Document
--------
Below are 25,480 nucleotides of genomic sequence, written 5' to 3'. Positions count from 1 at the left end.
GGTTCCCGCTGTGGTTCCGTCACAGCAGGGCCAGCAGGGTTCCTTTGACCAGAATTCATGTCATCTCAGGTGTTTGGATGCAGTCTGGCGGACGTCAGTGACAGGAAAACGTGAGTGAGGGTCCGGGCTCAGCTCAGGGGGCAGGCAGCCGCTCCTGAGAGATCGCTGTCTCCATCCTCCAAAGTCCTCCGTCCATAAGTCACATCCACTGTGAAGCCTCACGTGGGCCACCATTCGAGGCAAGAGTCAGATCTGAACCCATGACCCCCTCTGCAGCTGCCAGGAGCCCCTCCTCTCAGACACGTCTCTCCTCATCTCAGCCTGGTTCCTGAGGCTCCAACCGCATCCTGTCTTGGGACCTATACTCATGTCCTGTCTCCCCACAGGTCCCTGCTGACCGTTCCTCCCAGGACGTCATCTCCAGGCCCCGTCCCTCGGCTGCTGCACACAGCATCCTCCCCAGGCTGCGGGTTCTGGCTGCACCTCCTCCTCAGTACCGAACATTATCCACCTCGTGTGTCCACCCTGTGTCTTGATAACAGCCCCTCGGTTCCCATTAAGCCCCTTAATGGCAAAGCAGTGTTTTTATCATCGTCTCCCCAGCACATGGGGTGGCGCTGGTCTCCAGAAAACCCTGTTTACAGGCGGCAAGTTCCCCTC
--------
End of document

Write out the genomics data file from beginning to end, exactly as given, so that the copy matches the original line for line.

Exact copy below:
Below are 25,480 nucleotides of genomic sequence, written 5' to 3'. Positions count from 1 at the left end.
GGTTCCCGCTGTGGTTCCGTCACAGCAGGGCCAGCAGGGTTCCTTTGACCAGAATTCATGTCATCTCAGGTGTTTGGATGCAGTCTGGCGGACGTCAGTGACAGGAAAACGTGAGTGAGGGTCCGGGCTCAGCTCAGGGGGCAGGCAGCCGCTCCTGAGAGATCGCTGTCTCCATCCTCCAAAGTCCTCCGTCCATAAGTCACATCCACTGTGAAGCCTCACGTGGGCCACCATTCGAGGCAAGAGTCAGATCTGAACCCATGACCCCCTCTGCAGCTGCCAGGAGCCCCTCCTCTCAGACACGTCTCTCCTCATCTCAGCCTGGTTCCTGAGGCTCCAACCGCATCCTGTCTTGGGACCTATACTCATGTCCTGTCTCCCCACAGGTCCCTGCTGACCGTTCCTCCCAGGACGTCATCTCCAGGCCCCGTCCCTCGGCTGCTGCACACAGCATCCTCCCCAGGCTGCGGGTTCTGGCTGCACCTCCTCCTCAGTACCGAACATTATCCACCTCGTGTGTCCACCCTGTGTCTTGATAACAGCCCCTCGGTTCCCATTAAGCCCCTTAATGGCAAAGCAGTGTTTTTATCATCGTCTCCCCAGCACATGGGGTGGCGCTGGTCTCCAGAAAACCCTGTTTACAGGCGGCAAGTTCCCCTC